MUMBAI: Actor Freddie Highmore believes one of the reasons the medical drama "The Good Doctor" became a worldwide hit is because the audience could connect with the optimism of his character Dr Shaun Murphy.
The Sony Pictures Television and ABC Signature show has brought global spotlight to the actor, who earlier headlined the acclaimed psychological horror drama series "Bates Motel" and Tim Burton-directed 2005 movie "Charlie and the Chocolate Factory".
"The Good Doctor" features Highmore as Murphy, a young autistic surgeon with savant syndrome, a rare condition in which a person with significant mental disabilities demonstrates certain abilities far in excess of average.
The 29-year-old actor said the show's successful five-season run has been nothing short of magical.
"I feel lucky that people have connected with the show and with the character that I play.
I don't think any of us could have anticipated the reaction, the popularity that it would have found across the world.
"And it's hard to say exactly why, but perhaps it's that optimism, the positivity that Shaun has, the fact that he wants to believe that people are inherently good at that.
That means people have been drawn to him and drawn to his journey and want him to succeed," Highmore told PTI in a Zoom interview.
The latest season of the show, currently streaming on SonyLIV, sees Shaun Murphy making his way through more uncertainties as a major change comes to St. Bonaventure Hospital.
The rest of the team navigates the complexities of their own changing relationships as they continue to deal with life and death situations.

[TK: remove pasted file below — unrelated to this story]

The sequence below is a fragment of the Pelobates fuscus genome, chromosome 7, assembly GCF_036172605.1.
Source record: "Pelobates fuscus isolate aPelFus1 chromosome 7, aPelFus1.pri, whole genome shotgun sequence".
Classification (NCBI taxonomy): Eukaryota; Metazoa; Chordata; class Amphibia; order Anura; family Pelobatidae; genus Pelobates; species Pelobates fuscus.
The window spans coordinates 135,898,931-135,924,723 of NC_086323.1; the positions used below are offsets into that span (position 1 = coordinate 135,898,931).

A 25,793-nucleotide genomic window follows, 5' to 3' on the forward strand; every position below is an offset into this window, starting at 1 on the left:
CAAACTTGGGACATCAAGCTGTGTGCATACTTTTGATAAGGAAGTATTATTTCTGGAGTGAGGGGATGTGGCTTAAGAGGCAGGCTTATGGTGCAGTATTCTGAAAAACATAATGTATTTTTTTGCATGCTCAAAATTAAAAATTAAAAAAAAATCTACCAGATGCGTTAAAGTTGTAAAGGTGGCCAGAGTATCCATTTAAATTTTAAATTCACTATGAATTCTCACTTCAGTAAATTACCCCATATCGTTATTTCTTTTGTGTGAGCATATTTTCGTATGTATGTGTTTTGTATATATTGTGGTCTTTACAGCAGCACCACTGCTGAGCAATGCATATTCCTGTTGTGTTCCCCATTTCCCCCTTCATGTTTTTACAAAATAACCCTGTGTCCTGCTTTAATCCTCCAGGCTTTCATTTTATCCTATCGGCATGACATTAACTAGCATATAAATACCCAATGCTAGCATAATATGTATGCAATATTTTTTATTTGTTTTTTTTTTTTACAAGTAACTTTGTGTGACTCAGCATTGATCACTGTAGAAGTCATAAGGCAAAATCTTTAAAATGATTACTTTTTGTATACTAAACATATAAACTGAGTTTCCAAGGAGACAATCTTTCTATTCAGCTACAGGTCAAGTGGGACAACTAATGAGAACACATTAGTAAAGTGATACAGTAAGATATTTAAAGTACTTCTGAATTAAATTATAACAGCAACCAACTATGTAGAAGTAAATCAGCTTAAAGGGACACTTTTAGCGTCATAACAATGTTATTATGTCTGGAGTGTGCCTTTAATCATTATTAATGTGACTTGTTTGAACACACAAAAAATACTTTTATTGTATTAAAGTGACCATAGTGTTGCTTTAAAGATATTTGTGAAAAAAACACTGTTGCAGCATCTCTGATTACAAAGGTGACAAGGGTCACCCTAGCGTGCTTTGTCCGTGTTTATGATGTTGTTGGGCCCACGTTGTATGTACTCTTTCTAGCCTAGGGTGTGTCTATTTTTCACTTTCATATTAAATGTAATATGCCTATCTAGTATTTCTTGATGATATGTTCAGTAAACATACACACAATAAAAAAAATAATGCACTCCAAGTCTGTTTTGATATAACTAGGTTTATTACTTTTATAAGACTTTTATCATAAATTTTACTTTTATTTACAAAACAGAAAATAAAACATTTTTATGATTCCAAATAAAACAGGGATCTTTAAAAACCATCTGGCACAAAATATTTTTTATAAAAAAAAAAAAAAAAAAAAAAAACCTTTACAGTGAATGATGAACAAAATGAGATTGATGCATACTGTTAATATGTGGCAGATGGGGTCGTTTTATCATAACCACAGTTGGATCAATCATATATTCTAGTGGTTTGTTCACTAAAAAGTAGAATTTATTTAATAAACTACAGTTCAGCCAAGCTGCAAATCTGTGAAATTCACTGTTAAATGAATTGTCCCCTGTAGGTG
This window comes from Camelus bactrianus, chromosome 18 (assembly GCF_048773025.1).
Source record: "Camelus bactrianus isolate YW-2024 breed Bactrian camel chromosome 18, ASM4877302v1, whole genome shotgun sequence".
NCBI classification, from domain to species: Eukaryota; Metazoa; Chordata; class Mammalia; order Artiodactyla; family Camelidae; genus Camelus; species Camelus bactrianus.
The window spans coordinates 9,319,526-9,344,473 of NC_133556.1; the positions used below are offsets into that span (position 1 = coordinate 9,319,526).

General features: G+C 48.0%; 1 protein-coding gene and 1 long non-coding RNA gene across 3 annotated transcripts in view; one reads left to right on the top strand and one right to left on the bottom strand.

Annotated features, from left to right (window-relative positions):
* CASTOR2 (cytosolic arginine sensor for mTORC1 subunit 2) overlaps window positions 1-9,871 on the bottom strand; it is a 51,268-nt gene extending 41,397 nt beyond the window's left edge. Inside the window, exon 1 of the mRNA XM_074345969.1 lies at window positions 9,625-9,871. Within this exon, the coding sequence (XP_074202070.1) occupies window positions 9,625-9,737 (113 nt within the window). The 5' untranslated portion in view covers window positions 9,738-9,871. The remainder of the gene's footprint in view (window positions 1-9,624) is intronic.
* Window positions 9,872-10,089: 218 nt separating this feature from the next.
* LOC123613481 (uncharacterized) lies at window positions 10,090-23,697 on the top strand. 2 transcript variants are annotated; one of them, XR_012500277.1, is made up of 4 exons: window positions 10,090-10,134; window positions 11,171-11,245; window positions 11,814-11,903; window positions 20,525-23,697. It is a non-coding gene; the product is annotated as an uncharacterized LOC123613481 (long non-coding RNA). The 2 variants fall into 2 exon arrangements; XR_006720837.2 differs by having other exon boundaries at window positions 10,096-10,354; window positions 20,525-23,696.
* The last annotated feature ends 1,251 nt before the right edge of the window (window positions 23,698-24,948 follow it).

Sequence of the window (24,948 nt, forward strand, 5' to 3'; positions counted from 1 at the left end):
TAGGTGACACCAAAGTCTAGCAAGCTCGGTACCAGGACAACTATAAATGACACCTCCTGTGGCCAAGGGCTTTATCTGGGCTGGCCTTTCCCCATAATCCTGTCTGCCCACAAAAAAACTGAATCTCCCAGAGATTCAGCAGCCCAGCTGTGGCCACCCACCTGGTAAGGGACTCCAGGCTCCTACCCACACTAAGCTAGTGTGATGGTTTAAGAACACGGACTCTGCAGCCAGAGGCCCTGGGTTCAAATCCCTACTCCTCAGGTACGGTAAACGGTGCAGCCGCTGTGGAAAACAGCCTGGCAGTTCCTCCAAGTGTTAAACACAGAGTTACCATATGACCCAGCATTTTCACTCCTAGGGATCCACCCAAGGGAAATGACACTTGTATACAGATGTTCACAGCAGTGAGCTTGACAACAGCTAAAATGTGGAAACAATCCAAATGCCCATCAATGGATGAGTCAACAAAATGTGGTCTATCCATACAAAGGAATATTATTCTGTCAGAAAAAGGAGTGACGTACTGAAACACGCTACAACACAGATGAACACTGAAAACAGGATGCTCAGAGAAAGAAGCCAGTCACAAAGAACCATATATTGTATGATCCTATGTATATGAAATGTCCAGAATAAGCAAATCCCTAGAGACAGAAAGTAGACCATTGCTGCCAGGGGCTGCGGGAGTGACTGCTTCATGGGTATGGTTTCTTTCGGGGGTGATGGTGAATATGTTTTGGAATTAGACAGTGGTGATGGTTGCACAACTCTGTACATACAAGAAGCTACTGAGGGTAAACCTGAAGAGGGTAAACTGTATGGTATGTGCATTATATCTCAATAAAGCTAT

Highmore said the show's success can't be traced back to any "formula".
The London-born actor, whose movie credits includes "Finding Neverland", "August Rush", and "The Spiderwick Chronicles", feels the authenticity in the narrative of "The Good Doctor" is one of the key factor for the series' popularity.
"We've tried to portray Shaun and his journey as authentically and in the most nuanced way that we could.
It (the success) just means that people have connected with that.
The show has committed to that point of view on the world and portraying things in a certain way through the lens of Shaun.
"And we have stuck to that. We are proud of. the show and the issues that it has engaged with and the representation, especially with regard to autism, that it afforded," he added.
Highmore, who also serves as an executive producer on the series and has directed a few episodes, said playing the hopeful central character for five seasons has led to the good traits of Murphy being reflected on him.
"I think as a Brit, we're probably quite cynical people who have had a lot to be cynical about recently as well.
Shaun's optimism and lack of cynicism is something that hopefully has rubbed off on me a little bit.
"He certainly is a happier, more hopeful character to get to play every day than Norman Bates.
So a little bit of Shaun has rubbed off on me, and that's probably a good thing," he added.
The series also stars Hill Harper, Richard Schiff, Christina Chang, Fiona Gubelmann, Will Yun Lee, Paige Spara, Noah Galvin, Bria Samone Henderson and Osvaldo Benavides.
"House" creator David Shore serves as the executive producer and showrunner of the series.